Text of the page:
SHOREWOOD, Wisc. – About 250 students, community leaders and supporters gathered around the knapsack-strewn lawn at Shorewood High School on May 24 to protest the presentation of an “excellence award” to U.S. Supreme Court Chief Justice William Rehnquist, a graduate of the school.

Had they been alone, the hundred or so students might have been seen as just the normal confluence of youth that appears here at the end of each school day.

But they were not alone. Here and there, the lights of police and sheriffs’ vehicles flashed, and other students held protest signs. Many wore T-shirts bearing slogans. Along with them were adults. Among them were John Goldstein, president of the Milwaukee County Labor Council, AFL-CIO, Jennifer Olenchek, head of the Milwaukee chapter of the National Organization for Women, Henry Hamilton III from the NAACP and attorney Art Heitzer, who brought a small army of fellow attorneys from the National Lawyers’ Guild. “It’s my duty to be here,” said Green Party congressional candidate Brian Verdin.

The occasion was the arrival of Rehnquist, whom the protesters call Shorewood’s “most notorious student,” to receive the award. Word spread that he had scurried into a nearly empty auditorium through a side entrance. High school administrators had planned for Rehnquist to speak to a student assembly, but that was canceled. Although the school went ahead with presentation of the “excellence award,” the protesting students said they do not believe in his excellence. “He achieved something, but he didn’t do anything ‘excellent,’” said Drew Ruble, one of the students who organized the protest.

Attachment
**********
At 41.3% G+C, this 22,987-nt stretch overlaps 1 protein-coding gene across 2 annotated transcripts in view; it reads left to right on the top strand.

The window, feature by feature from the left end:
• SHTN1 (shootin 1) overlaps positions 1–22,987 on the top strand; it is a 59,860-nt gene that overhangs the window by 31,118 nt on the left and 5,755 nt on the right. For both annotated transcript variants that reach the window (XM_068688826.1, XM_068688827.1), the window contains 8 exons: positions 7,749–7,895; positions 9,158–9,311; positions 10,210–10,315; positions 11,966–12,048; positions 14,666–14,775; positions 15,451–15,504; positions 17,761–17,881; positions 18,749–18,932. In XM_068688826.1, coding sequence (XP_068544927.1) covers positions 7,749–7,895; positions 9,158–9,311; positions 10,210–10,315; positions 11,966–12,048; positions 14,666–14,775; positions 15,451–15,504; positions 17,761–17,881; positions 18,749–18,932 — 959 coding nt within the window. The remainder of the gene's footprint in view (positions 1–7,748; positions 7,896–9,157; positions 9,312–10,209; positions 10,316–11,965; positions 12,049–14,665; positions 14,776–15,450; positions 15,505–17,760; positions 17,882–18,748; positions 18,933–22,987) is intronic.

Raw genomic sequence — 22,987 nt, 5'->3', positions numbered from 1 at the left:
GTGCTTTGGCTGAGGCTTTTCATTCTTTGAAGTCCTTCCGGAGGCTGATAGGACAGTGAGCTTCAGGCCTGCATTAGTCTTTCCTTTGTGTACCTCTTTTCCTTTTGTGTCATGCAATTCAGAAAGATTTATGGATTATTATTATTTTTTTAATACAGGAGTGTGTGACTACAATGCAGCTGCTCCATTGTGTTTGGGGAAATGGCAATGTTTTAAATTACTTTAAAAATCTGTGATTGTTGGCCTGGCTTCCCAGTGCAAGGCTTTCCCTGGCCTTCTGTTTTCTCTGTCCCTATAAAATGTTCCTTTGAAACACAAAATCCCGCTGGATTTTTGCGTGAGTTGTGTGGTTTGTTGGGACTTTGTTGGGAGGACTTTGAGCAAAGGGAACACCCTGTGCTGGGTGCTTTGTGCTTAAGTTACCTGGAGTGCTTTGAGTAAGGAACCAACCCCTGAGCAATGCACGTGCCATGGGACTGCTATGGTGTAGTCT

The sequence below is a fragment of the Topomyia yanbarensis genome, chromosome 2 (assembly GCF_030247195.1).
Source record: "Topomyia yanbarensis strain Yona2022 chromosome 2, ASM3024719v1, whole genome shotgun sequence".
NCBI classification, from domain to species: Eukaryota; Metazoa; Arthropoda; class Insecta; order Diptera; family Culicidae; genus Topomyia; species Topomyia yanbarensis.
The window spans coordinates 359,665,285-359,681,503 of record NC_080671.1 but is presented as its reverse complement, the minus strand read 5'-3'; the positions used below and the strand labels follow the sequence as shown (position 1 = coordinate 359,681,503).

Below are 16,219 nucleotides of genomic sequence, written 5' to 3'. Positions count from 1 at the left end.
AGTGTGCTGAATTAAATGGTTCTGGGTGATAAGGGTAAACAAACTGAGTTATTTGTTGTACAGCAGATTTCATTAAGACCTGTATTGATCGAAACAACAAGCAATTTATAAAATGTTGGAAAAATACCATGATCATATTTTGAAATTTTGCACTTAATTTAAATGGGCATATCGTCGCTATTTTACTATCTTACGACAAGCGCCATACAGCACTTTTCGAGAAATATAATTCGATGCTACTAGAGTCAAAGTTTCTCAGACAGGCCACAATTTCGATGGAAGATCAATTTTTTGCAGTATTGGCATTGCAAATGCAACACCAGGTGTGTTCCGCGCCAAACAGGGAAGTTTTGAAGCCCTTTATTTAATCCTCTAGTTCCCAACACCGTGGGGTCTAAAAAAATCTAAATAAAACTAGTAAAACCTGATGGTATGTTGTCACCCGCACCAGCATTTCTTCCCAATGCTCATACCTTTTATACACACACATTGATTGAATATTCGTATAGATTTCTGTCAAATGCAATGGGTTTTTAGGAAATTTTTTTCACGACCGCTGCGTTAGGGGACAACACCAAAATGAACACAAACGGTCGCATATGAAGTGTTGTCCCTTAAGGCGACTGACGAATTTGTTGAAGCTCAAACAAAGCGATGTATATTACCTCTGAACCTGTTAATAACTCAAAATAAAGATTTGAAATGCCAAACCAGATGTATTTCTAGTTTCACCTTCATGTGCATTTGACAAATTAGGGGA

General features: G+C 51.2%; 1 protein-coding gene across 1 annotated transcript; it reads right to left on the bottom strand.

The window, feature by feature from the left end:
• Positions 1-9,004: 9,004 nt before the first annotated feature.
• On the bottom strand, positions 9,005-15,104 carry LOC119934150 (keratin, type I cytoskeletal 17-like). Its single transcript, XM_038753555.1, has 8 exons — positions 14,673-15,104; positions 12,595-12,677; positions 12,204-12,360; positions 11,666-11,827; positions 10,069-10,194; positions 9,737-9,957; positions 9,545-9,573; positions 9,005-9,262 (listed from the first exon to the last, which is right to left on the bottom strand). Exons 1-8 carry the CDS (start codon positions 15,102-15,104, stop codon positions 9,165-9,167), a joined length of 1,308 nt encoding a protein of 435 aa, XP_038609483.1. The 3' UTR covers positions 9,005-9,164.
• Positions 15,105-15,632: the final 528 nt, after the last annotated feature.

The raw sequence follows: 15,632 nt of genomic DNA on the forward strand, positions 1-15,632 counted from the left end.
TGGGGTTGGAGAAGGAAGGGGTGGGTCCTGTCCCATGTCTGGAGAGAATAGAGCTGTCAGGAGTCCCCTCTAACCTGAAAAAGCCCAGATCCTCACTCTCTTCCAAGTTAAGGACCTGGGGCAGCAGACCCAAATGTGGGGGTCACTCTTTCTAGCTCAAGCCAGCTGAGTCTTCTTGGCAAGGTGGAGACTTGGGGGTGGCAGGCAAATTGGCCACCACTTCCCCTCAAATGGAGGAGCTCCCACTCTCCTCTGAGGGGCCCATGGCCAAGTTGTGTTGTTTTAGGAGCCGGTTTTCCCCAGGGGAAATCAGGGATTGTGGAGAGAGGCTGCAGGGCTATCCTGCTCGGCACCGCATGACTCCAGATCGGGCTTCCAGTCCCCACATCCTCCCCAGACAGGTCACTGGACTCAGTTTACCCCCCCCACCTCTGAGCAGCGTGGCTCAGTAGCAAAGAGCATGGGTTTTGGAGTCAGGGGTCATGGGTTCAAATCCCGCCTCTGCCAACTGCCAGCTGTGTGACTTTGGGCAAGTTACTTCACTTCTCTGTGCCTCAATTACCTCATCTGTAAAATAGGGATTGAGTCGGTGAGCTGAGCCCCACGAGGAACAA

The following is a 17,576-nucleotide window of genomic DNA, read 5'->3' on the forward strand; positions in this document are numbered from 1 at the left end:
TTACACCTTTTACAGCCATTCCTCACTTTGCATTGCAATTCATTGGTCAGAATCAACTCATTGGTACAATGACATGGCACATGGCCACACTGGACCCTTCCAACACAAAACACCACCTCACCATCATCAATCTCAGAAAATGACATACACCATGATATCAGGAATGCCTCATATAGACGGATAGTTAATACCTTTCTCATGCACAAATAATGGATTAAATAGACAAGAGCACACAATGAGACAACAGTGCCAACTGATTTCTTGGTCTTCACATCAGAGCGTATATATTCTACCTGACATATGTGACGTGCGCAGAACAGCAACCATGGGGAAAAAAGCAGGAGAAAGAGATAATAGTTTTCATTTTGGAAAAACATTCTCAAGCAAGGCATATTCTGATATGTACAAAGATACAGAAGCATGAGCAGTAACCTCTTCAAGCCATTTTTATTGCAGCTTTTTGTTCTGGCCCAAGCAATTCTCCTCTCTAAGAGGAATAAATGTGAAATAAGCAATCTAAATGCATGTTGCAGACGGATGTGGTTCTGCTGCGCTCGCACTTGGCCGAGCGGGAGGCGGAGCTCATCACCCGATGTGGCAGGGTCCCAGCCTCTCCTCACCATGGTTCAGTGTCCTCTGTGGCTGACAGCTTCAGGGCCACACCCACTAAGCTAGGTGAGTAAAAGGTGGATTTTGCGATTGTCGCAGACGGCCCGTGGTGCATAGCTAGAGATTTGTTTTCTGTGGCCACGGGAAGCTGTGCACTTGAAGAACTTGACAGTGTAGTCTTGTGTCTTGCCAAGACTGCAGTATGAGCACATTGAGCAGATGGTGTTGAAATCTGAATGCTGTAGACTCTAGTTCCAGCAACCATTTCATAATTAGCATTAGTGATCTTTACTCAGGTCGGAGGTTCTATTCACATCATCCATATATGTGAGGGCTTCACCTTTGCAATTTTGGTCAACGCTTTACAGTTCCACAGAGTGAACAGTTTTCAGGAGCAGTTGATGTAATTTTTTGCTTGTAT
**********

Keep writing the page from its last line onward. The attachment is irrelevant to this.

At the protest rally, Hamilton took the lead in denouncing Rehnquist’s record, calling the Chief Justice’s values “very strange.” He pointed out that Rehnquist owned multiple properties with restrictive deeds forbidding their sale to Jews and minorities, and “lied about it under oath and said he didn’t know.” Rehnquist also wrote a memo advocating that segregation be found constitutional, which he later denied writing, Hamilton said. “There’s evidence that Rehnquist perjured himself before the U.S. Congress, and don’t forget that he sat over the impeachment trial of President Clinton. Hypocrite!” The crowd erupted in chants of “Hypocrite!”

Though the high school decided not to have Rehnquist address the students, the students learned much about him and his record through meetings and leaflets since plans for his visit were first announced last summer.

They learned that Rehnquist opposes abortion rights and favors the death penalty, and that he was one of the five justices who called a halt to the 2000 election, putting Bush into the presidency. A popular chant among the Shorewood students was, “Count the votes! All the votes!”

Before the protest, Shorewood students spoke out at school board meetings to oppose the Rehnquist award, and had fliers ripped from their hands and were threatened by high school officials. At the demonstration, one of the student leaders, Zoë Cohen, expressed elation at receiving so much public support.

“We couldn’t get any announcement over the intercom, or pass any leaflets in class,” Cohen said. “This is so amazing, this is so awesome.”

Activists noted that the students had learned some valuable lessons about struggle, how power responds when threatened, and how working collectively, they have power.

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